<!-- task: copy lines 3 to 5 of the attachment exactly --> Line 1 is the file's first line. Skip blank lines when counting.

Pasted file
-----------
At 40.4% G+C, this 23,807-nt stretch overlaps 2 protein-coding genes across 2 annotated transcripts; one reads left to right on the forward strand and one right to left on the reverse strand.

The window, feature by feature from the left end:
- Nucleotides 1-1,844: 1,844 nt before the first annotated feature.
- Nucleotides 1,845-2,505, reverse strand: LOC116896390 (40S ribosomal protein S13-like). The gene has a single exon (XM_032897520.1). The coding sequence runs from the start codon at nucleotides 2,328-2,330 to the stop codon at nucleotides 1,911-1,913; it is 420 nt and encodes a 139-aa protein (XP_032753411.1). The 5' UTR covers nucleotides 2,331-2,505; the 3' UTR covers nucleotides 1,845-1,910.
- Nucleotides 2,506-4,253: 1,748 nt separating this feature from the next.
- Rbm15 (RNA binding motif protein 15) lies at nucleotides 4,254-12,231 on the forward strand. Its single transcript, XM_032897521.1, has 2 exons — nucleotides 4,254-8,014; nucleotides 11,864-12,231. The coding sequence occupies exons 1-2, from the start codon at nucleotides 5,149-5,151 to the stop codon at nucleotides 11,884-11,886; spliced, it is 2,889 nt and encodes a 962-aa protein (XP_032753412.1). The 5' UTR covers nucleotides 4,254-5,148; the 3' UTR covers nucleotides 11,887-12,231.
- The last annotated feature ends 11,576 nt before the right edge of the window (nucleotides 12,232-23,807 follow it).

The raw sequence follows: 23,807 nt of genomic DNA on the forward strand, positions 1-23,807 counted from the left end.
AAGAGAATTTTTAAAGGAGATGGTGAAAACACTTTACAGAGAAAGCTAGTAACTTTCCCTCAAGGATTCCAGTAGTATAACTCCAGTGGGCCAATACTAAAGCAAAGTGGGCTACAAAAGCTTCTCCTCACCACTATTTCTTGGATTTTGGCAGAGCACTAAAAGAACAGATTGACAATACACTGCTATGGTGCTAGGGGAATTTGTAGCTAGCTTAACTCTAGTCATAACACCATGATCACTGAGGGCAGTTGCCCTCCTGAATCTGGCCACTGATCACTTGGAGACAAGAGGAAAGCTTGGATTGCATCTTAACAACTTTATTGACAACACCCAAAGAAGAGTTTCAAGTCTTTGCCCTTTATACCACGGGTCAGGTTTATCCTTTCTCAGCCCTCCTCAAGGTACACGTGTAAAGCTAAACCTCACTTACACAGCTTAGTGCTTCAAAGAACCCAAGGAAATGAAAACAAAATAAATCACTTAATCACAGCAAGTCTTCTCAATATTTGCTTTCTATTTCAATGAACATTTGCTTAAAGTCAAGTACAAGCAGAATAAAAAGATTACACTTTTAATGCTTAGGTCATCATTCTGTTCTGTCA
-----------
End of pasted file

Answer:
- Nucleotides 1-1,844: 1,844 nt before the first annotated feature.
- Nucleotides 1,845-2,505, reverse strand: LOC116896390 (40S ribosomal protein S13-like). The gene has a single exon (XM_032897520.1). The coding sequence runs from the start codon at nucleotides 2,328-2,330 to the stop codon at nucleotides 1,911-1,913; it is 420 nt and encodes a 139-aa protein (XP_032753411.1). The 5' UTR covers nucleotides 2,331-2,505; the 3' UTR covers nucleotides 1,845-1,910.
- Nucleotides 2,506-4,253: 1,748 nt separating this feature from the next.